I don’t remember the title of the movie, but it featured Iron Man, Captain America, Black Widow, and a bunch of others. An Avengers movie, maybe?

Anyway, I watched the entire film (taking advantage of the frightfully long commercial breaks to take out the trash, feed the dog, and so on). The movie was wild and furious — scene after scene of mayhem, destruction, and over-the-top CGI. But I tried to lighten up and give it a chance.

My conclusion: clearly, it had a huge budget to cover the special effects and pay all those big-name actors. But my negative opinion of superhero movies is unchanged; I found the film clichéd, unoriginal, juvenile, and tacky.

Having said that — having declared my scorn for superheroes because the very idea is tiresome and dopey — I now make a small confession.

When Guardians of the Galaxy was released, I heard that it was clever and highly entertaining — much better than most movies of that ilk. Having no idea who the Guardians were or what was going on, I took a chance and went to see it.

I loved it. I loved both Guardians movies. I’m anxious for Vol. 3 to get here.

In my defense, the Guardians are not garden-variety superheroes. All but one are aliens, and they are endowed not so much with superpowers as with special abilities.

That, and the writing and acting were good, and nobody involved took themselves too seriously.

I’m vaguely aware that the Guardians characters originated years ago in a comic book. But other than what I learned about them from the films, that’s all I know.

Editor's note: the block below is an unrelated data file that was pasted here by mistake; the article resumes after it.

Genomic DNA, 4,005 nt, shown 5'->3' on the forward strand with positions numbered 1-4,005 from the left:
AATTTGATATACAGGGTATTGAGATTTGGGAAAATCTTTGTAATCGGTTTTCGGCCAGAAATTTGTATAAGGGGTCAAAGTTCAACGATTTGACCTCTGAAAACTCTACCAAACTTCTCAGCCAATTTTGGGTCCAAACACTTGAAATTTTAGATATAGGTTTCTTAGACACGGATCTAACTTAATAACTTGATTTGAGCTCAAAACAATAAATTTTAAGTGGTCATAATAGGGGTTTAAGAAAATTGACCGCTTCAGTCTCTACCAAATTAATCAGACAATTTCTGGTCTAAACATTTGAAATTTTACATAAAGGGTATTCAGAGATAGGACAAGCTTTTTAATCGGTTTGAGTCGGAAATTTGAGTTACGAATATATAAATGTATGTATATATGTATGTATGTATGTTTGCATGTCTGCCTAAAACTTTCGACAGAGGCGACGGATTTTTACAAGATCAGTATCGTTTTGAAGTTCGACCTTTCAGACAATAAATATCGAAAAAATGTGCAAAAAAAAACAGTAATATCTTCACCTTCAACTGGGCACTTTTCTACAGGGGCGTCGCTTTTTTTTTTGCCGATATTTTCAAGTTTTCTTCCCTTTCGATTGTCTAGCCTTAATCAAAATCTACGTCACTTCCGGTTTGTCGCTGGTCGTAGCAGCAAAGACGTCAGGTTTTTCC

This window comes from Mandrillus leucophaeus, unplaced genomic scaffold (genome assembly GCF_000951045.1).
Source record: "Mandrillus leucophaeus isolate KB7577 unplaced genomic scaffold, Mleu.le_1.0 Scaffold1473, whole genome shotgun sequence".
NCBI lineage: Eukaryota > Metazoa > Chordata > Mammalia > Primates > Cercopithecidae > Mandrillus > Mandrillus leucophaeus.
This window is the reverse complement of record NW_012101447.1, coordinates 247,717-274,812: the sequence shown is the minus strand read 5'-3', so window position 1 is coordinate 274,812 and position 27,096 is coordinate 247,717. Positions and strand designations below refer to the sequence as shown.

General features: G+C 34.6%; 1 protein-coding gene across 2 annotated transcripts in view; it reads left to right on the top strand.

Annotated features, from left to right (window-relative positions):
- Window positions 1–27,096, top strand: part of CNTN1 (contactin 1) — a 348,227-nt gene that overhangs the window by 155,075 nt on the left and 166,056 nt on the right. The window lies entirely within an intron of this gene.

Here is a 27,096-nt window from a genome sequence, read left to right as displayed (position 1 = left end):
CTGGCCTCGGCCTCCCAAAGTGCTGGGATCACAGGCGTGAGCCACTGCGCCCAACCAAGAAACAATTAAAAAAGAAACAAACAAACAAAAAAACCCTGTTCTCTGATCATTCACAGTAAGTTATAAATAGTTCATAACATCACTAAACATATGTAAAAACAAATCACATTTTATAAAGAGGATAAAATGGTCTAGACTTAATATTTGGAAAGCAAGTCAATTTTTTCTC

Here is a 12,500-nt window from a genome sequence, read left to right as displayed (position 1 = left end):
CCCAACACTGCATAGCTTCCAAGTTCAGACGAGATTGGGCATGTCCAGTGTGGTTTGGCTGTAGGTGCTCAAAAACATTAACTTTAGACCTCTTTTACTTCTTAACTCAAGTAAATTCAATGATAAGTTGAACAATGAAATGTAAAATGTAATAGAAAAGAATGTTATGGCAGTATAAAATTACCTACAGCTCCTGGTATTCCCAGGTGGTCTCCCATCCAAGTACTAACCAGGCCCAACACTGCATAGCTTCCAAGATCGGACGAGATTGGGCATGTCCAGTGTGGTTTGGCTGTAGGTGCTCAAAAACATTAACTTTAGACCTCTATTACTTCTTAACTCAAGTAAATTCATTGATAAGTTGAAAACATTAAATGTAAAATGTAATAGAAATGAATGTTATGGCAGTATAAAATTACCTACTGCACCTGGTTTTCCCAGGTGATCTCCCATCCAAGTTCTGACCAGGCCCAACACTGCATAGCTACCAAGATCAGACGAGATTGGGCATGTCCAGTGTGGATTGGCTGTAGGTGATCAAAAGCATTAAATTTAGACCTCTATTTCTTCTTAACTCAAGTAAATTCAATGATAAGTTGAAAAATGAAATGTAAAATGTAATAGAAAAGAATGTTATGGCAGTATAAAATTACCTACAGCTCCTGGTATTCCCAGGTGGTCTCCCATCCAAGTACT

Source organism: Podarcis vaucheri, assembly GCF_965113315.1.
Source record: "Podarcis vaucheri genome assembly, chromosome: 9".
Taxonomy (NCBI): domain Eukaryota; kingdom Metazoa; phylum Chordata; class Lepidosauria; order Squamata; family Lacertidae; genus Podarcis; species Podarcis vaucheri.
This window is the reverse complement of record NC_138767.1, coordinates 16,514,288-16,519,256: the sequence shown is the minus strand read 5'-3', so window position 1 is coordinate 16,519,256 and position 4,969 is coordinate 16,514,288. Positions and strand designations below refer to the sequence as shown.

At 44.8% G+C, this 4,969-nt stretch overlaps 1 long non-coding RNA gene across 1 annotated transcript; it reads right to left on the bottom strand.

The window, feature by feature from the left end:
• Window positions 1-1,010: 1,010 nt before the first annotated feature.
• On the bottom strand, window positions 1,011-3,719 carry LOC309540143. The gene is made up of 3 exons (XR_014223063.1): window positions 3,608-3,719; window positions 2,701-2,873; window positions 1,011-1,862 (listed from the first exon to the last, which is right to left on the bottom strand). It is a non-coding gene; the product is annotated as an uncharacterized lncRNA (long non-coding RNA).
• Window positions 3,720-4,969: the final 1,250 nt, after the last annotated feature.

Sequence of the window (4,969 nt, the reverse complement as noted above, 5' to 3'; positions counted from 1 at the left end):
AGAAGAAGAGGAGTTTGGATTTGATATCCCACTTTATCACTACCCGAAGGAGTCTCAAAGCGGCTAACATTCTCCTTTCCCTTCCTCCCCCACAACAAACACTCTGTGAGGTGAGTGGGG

Or care to know, actually.

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The Questions…

1. According to power companies, what is the most frequent cause of power outages on the electrical grid?

2. Who was the first actor to portray James Bond? (Hint: it was not Sean Connery in “Dr. No” in 1962.)

3. What is a moonbow?

4. What’s the difference between apes and monkeys?

5. What neat trick does the State of Ohio use to identify motorists who have been cited more than once for DUI?

The Answers…

1. Squirrels — soon to be deceased squirrels — chewing through insulation.

2. American actor Barry Nelson played Bond in a live TV drama in 1954. The program was an adaptation of “Casino Real” in which Bond was an American spy, not British.

3. A rainbow that occurs at night, often around a waterfall and in the presence of mist. They are difficult to see unless the moon is bright.

4. Apes and monkeys are primates, like you, but apes (gorillas, chimps, orangutans, and gibbons) are higher on the evolutionary scale and thus more intelligent. Whereas monkeys prefer the safety of the treetops, apes spend as much time on the ground as in trees. Apes are larger than monkeys. Monkeys have tails, and apes do not.